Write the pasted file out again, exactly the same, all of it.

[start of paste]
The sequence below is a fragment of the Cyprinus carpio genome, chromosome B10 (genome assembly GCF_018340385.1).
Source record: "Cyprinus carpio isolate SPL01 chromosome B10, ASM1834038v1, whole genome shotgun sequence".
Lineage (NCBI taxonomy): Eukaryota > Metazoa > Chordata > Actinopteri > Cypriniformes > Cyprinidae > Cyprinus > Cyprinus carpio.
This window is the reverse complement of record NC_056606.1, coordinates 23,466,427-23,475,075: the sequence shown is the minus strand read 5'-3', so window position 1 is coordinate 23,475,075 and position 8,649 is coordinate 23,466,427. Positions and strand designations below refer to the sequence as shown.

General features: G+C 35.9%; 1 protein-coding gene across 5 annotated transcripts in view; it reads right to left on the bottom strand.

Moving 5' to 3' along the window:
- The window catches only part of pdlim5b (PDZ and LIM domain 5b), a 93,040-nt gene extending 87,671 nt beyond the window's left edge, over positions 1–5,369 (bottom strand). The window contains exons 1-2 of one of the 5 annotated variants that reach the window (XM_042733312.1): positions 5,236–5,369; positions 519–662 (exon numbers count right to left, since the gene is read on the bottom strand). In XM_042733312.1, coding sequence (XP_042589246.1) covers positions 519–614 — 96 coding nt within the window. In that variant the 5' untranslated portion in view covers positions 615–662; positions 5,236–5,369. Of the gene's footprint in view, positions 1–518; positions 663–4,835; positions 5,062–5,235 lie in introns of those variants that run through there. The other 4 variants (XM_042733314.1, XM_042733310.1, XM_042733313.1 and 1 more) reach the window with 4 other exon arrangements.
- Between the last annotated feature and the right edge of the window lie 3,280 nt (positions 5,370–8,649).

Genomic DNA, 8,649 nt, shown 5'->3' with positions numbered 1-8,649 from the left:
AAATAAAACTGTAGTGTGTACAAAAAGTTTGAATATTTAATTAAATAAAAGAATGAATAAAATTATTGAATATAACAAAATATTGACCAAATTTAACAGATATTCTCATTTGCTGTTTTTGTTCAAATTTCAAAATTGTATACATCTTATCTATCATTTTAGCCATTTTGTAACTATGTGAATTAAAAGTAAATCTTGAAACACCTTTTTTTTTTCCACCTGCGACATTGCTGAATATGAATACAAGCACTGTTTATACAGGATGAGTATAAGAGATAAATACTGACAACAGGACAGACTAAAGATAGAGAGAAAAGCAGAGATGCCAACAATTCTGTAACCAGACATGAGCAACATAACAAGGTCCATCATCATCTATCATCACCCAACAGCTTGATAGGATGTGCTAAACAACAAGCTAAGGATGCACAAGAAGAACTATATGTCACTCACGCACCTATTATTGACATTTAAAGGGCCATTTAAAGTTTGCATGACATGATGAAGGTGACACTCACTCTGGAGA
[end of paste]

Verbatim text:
The sequence below is a fragment of the Cyprinus carpio genome, chromosome B10 (genome assembly GCF_018340385.1).
Source record: "Cyprinus carpio isolate SPL01 chromosome B10, ASM1834038v1, whole genome shotgun sequence".
Lineage (NCBI taxonomy): Eukaryota > Metazoa > Chordata > Actinopteri > Cypriniformes > Cyprinidae > Cyprinus > Cyprinus carpio.
This window is the reverse complement of record NC_056606.1, coordinates 23,466,427-23,475,075: the sequence shown is the minus strand read 5'-3', so window position 1 is coordinate 23,475,075 and position 8,649 is coordinate 23,466,427. Positions and strand designations below refer to the sequence as shown.

General features: G+C 35.9%; 1 protein-coding gene across 5 annotated transcripts in view; it reads right to left on the bottom strand.

Moving 5' to 3' along the window:
- The window catches only part of pdlim5b (PDZ and LIM domain 5b), a 93,040-nt gene extending 87,671 nt beyond the window's left edge, over positions 1–5,369 (bottom strand). The window contains exons 1-2 of one of the 5 annotated variants that reach the window (XM_042733312.1): positions 5,236–5,369; positions 519–662 (exon numbers count right to left, since the gene is read on the bottom strand). In XM_042733312.1, coding sequence (XP_042589246.1) covers positions 519–614 — 96 coding nt within the window. In that variant the 5' untranslated portion in view covers positions 615–662; positions 5,236–5,369. Of the gene's footprint in view, positions 1–518; positions 663–4,835; positions 5,062–5,235 lie in introns of those variants that run through there. The other 4 variants (XM_042733314.1, XM_042733310.1, XM_042733313.1 and 1 more) reach the window with 4 other exon arrangements.
- Between the last annotated feature and the right edge of the window lie 3,280 nt (positions 5,370–8,649).

Genomic DNA, 8,649 nt, shown 5'->3' with positions numbered 1-8,649 from the left:
AAATAAAACTGTAGTGTGTACAAAAAGTTTGAATATTTAATTAAATAAAAGAATGAATAAAATTATTGAATATAACAAAATATTGACCAAATTTAACAGATATTCTCATTTGCTGTTTTTGTTCAAATTTCAAAATTGTATACATCTTATCTATCATTTTAGCCATTTTGTAACTATGTGAATTAAAAGTAAATCTTGAAACACCTTTTTTTTTTCCACCTGCGACATTGCTGAATATGAATACAAGCACTGTTTATACAGGATGAGTATAAGAGATAAATACTGACAACAGGACAGACTAAAGATAGAGAGAAAAGCAGAGATGCCAACAATTCTGTAACCAGACATGAGCAACATAACAAGGTCCATCATCATCTATCATCACCCAACAGCTTGATAGGATGTGCTAAACAACAAGCTAAGGATGCACAAGAAGAACTATATGTCACTCACGCACCTATTATTGACATTTAAAGGGCCATTTAAAGTTTGCATGACATGATGAAGGTGACACTCACTCTGGAGA